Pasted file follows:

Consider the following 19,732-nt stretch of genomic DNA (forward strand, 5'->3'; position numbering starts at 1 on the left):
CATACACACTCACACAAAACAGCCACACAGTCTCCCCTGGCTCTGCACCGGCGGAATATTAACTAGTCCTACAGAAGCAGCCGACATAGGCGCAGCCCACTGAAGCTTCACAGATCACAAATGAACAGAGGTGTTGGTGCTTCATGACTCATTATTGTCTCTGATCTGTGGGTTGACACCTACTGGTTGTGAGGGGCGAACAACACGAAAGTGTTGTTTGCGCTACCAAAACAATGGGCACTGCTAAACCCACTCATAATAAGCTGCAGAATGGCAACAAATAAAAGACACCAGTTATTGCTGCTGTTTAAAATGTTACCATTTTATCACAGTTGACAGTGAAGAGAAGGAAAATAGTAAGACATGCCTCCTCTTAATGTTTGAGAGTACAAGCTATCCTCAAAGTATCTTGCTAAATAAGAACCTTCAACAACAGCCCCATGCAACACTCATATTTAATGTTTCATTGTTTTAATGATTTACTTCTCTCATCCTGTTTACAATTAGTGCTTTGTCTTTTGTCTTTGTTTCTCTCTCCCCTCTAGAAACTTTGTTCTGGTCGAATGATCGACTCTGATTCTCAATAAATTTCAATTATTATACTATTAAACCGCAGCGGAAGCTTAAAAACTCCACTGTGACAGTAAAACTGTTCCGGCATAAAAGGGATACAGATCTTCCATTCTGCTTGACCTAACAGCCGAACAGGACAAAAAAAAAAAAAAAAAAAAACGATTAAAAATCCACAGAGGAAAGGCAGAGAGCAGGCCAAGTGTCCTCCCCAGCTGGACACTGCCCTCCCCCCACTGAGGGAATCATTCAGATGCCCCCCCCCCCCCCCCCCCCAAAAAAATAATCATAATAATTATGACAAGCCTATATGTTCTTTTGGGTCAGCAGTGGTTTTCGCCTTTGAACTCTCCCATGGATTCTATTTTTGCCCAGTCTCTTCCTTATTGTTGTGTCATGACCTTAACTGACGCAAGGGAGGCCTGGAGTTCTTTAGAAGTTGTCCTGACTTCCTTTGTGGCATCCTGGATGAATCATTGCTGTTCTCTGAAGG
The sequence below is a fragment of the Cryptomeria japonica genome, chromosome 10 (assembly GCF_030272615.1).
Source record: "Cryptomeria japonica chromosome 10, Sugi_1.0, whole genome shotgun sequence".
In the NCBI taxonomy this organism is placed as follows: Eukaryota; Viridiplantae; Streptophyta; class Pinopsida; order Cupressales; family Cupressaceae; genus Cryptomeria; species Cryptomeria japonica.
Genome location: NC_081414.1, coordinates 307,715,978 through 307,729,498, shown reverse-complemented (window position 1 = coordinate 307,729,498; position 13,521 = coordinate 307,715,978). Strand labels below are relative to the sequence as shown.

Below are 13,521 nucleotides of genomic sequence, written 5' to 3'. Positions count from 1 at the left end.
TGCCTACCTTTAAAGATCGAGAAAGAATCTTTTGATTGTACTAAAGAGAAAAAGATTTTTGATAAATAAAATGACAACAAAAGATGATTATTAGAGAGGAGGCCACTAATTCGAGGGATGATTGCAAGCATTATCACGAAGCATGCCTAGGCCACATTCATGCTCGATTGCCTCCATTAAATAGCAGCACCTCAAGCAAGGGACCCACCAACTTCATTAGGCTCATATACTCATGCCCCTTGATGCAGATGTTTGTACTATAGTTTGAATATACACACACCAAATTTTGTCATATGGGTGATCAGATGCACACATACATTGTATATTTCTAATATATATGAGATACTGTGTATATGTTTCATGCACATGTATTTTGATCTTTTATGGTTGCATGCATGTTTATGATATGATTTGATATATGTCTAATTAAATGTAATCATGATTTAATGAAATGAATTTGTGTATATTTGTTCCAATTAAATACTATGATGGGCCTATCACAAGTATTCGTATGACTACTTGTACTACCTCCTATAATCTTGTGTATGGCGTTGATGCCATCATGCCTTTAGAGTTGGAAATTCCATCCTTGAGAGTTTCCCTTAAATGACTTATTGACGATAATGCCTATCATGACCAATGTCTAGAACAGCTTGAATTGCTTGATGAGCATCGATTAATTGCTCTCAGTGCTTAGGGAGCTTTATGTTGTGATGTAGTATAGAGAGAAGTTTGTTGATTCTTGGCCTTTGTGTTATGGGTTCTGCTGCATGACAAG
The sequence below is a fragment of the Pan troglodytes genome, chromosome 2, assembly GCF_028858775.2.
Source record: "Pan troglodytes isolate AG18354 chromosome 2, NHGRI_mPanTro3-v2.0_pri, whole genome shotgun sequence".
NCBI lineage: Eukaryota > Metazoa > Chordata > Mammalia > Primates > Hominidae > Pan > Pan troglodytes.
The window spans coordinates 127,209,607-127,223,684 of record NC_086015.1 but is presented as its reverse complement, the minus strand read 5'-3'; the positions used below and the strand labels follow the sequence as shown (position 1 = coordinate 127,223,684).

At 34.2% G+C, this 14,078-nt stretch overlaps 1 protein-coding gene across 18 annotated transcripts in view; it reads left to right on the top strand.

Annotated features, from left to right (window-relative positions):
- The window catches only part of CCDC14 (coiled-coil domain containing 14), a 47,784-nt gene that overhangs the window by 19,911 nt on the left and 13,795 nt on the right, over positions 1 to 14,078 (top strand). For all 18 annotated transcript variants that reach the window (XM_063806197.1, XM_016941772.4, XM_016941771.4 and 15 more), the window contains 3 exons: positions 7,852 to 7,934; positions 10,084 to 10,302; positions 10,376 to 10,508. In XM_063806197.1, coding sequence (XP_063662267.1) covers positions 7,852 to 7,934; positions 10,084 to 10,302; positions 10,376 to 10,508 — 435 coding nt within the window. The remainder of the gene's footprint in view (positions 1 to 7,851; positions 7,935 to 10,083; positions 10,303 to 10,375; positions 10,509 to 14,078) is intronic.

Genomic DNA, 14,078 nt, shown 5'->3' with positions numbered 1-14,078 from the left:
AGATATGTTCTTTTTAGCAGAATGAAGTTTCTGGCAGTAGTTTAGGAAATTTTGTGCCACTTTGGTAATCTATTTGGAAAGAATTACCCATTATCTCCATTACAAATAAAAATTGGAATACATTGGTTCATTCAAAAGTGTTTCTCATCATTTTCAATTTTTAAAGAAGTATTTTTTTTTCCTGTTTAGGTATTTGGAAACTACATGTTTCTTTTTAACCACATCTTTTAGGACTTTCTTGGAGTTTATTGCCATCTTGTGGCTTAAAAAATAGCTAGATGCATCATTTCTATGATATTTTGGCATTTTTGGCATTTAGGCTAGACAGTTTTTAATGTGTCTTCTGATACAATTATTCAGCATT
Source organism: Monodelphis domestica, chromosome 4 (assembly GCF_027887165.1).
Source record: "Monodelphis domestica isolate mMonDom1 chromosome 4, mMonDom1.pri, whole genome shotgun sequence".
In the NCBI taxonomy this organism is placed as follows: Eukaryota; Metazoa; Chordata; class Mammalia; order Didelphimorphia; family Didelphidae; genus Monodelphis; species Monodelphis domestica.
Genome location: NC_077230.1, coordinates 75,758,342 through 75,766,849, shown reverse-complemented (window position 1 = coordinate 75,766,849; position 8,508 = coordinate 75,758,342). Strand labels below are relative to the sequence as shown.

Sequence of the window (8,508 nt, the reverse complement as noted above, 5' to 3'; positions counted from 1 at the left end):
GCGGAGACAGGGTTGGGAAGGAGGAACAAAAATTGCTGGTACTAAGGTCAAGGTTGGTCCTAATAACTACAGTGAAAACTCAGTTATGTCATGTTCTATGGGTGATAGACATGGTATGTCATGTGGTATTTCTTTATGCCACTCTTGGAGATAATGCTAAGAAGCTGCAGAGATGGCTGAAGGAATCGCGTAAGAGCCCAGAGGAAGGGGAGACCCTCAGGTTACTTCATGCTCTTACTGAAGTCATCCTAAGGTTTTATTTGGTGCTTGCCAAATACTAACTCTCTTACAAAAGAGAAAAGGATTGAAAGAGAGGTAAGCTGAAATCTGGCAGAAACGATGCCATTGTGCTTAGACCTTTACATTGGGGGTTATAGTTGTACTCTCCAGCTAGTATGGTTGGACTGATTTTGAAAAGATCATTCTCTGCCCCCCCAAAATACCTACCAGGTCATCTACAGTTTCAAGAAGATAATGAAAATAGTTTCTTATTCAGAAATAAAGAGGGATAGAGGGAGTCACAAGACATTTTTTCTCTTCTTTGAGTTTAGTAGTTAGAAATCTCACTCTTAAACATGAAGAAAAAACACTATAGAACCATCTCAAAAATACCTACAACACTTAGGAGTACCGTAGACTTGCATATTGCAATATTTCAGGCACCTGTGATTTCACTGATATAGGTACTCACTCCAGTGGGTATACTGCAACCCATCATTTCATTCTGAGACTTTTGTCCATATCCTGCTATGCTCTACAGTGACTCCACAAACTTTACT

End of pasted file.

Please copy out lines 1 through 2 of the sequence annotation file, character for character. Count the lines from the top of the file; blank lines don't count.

Consider the following 19,732-nt stretch of genomic DNA (forward strand, 5'->3'; position numbering starts at 1 on the left):
CATACACACTCACACAAAACAGCCACACAGTCTCCCCTGGCTCTGCACCGGCGGAATATTAACTAGTCCTACAGAAGCAGCCGACATAGGCGCAGCCCACTGAAGCTTCACAGATCACAAATGAACAGAGGTGTTGGTGCTTCATGACTCATTATTGTCTCTGATCTGTGGGTTGACACCTACTGGTTGTGAGGGGCGAACAACACGAAAGTGTTGTTTGCGCTACCAAAACAATGGGCACTGCTAAACCCACTCATAATAAGCTGCAGAATGGCAACAAATAAAAGACACCAGTTATTGCTGCTGTTTAAAATGTTACCATTTTATCACAGTTGACAGTGAAGAGAAGGAAAATAGTAAGACATGCCTCCTCTTAATGTTTGAGAGTACAAGCTATCCTCAAAGTATCTTGCTAAATAAGAACCTTCAACAACAGCCCCATGCAACACTCATATTTAATGTTTCATTGTTTTAATGATTTACTTCTCTCATCCTGTTTACAATTAGTGCTTTGTCTTTTGTCTTTGTTTCTCTCTCCCCTCTAGAAACTTTGTTCTGGTCGAATGATCGACTCTGATTCTCAATAAATTTCAATTATTATACTATTAAACCGCAGCGGAAGCTTAAAAACTCCACTGTGACAGTAAAACTGTTCCGGCATAAAAGGGATACAGATCTTCCATTCTGCTTGACCTAACAGCCGAACAGGACAAAAAAAAAAAAAAAAAAAAACGATTAAAAATCCACAGAGGAAAGGCAGAGAGCAGGCCAAGTGTCCTCCCCAGCTGGACACTGCCCTCCCCCCACTGAGGGAATCATTCAGATGCCCCCCCCCCCCCCCCCCCCAAAAAAATAATCATAATAATTATGACAAGCCTATATGTTCTTTTGGGTCAGCAGTGGTTTTCGCCTTTGAACTCTCCCATGGATTCTATTTTTGCCCAGTCTCTTCCTTATTGTTGTGTCATGACCTTAACTGACGCAAGGGAGGCCTGGAGTTCTTTAGAAGTTGTCCTGACTTCCTTTGTGGCATCCTGGATGAATCATTGCTGTTCTCTGAAGG